by Andrew Gibney

It would be wonderful to look back at Scottish football in the 1930’s and tell tales of Hearts and Hibs domination or Aberdeen and Motherwell winning the treble, but that’s just not the case. The final table from 1931 looks very much like the table today, Rangers winning the league by two points over their Glasgow rivals. It’s interesting to note, however, that the third team in Scotland’s second city, Partick Thistle, came fourth that year.

Rangers’ dominance would continue throughout the thirties, the club winning six out of the nine championships on offer with three of them domestic doubles. There is no doubt they were the best team in Scotland. The late Bill Struth was the man in charge of the Ibrox club, guiding Rangers to 14 league titles in the 19 years that preceded the Second World War, going on to become the first manager to win the domestic treble in 1949.

Across the Clyde, Celtic’s first league title that decade came in 1936 as they finished above Rangers and Aberdeen, a triumph which put to an end a ten-year championship drought. Legendary Celtic manager Willie Maley picked up his 15th winners’ medal that year, the great man going on to lift 30 trophies during his tenure, striker James McGrory being the star of his historic side.

To this day McGrory holds the record for the most career goals in British football, the Glaswegian netting a staggering 550 goals in 14 seasons – including a remarkable 408 goals in 408 league games. In the year Celtic won the league McGrory would end the season on a remarkable 51 goals; his name can still be heard echoing around the eaves of Celtic Park today.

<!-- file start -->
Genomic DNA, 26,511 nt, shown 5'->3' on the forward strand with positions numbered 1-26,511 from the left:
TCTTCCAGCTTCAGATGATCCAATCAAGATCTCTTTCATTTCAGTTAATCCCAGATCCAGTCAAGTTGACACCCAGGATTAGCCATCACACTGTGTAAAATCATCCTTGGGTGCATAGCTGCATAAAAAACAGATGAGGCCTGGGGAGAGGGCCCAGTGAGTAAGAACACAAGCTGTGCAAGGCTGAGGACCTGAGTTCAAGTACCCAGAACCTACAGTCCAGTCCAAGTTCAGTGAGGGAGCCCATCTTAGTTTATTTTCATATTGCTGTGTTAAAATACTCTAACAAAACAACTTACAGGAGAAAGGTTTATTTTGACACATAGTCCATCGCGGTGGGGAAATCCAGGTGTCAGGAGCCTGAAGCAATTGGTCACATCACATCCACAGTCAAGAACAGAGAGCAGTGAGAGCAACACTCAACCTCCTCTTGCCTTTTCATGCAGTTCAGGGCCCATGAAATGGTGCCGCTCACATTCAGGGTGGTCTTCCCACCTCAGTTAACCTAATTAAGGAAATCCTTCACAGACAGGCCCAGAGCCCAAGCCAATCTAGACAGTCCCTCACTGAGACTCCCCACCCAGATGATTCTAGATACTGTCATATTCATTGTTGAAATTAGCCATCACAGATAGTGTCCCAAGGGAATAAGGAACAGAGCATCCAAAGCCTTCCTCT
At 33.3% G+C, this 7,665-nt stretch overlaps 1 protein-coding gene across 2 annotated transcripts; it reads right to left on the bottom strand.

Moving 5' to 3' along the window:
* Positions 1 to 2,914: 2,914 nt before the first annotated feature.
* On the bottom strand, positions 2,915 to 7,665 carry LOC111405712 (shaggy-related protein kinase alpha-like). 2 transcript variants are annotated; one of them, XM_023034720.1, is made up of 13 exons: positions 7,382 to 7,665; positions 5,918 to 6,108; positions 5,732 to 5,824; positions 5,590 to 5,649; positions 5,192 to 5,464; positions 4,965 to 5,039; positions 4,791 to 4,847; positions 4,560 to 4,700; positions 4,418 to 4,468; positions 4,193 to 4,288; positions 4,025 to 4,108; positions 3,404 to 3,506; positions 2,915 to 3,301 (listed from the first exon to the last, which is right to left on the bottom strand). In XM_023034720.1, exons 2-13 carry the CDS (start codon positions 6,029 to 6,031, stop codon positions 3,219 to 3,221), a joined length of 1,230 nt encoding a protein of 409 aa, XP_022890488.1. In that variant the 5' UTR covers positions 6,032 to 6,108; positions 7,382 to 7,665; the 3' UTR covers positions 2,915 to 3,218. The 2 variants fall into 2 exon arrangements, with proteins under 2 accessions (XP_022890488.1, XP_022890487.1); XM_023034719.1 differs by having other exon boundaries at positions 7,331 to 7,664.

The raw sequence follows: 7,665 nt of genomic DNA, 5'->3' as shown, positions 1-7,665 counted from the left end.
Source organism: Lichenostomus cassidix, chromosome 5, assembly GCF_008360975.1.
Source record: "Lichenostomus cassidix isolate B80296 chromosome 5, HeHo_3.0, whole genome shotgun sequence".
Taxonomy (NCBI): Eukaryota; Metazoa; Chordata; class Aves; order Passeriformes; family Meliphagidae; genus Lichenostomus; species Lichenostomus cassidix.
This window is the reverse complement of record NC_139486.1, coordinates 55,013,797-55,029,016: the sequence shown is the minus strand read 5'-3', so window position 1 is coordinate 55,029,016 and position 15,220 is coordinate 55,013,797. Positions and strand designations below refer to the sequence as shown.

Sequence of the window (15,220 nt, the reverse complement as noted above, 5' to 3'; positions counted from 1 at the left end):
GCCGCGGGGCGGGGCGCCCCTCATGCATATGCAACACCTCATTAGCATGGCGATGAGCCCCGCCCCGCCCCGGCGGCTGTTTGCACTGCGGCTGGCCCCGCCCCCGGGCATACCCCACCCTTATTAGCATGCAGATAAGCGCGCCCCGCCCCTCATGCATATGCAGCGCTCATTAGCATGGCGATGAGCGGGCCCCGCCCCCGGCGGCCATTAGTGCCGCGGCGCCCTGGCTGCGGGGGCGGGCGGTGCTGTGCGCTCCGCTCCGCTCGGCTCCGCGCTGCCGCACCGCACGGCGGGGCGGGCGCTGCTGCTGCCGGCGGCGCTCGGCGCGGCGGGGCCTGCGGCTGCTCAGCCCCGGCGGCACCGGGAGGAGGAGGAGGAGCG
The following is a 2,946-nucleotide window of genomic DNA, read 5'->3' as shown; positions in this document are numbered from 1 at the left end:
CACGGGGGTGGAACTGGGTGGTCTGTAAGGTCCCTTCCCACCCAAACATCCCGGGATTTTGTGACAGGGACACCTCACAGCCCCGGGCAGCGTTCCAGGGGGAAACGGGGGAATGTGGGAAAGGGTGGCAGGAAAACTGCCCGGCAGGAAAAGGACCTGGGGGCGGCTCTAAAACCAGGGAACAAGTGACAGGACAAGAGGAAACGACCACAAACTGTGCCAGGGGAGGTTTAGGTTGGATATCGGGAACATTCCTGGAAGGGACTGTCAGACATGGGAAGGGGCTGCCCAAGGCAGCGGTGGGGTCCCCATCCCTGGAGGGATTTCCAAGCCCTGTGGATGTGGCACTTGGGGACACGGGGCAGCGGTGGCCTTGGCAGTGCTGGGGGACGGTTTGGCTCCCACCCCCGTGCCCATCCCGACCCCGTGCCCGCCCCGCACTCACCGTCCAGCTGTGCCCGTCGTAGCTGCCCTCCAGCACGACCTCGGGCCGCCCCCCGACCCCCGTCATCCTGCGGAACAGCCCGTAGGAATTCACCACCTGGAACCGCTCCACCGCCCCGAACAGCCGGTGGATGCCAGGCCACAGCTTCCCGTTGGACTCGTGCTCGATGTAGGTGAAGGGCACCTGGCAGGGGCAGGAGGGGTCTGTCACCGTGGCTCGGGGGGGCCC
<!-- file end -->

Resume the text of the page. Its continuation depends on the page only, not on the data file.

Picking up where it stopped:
The number of Scottish players who can command a high transfer fee are few and far between these days, but back in 1936 Tommy Walker was another of a large group of top-class Scotsmen. A Hearts legend, Walker – an inside forward – went down in history during the 1930s for his 192 goals in 170 games despite the Edinburgh club not achieving much in the way of success during the decade.

After the war he would move south to join Chelsea, but he had first attracted interest from Arsenal during the 1936 season as he helped Hearts to finish third behind the Old Firm. It was reported that the London club had offered a world record fee of £12,000 to Hearts, but the threat of a supporter boycott persuaded the board not to sell their greatest asset. Walker never won a trophy for Hearts, but he did manage to score the only goal of the game as Scotland beat England 1-0 at Wembley in 1938; some things are better than trophies.

It was a common occurrence in the thirties to see many of the teams finishing at the top of the table scoring over 100 goals, two clubs deserving special praise for their efforts. In 1936, Falkirk, while playing in Division Two, conceded only 34 goals while scoring an amazing 132 to finish the season with the staggering goal difference of plus 98. Not to be outdone, two years later Raith Rovers ran away with the Second Division as they scored 142 goals, an incredible average of four per game.

The 1939-40 campaign was cut short after only five rounds due to the start of the Second World War, the suspension of league football meaning that some teams continued to only play friendlies. With Scottish teams being able to offer higher wages than their English counterparts, a few high-profile guest players made their way north. Stirling club King’s Park had the pleasure of welcoming the now legendary Bill Shankly to Forthbank for a short time at the end of the decade.

Unfortunately two years later a Luftwaffe Heinkel III dropped a single Hermann bomb on Forthbank, the only German bomb that hit the town during the war. The club never played again, but at least they can take solace in the fact that one of football’s greats pulled on their shirt before their tragic demise.

Read more from Andrew on his blog, Gib Football Show.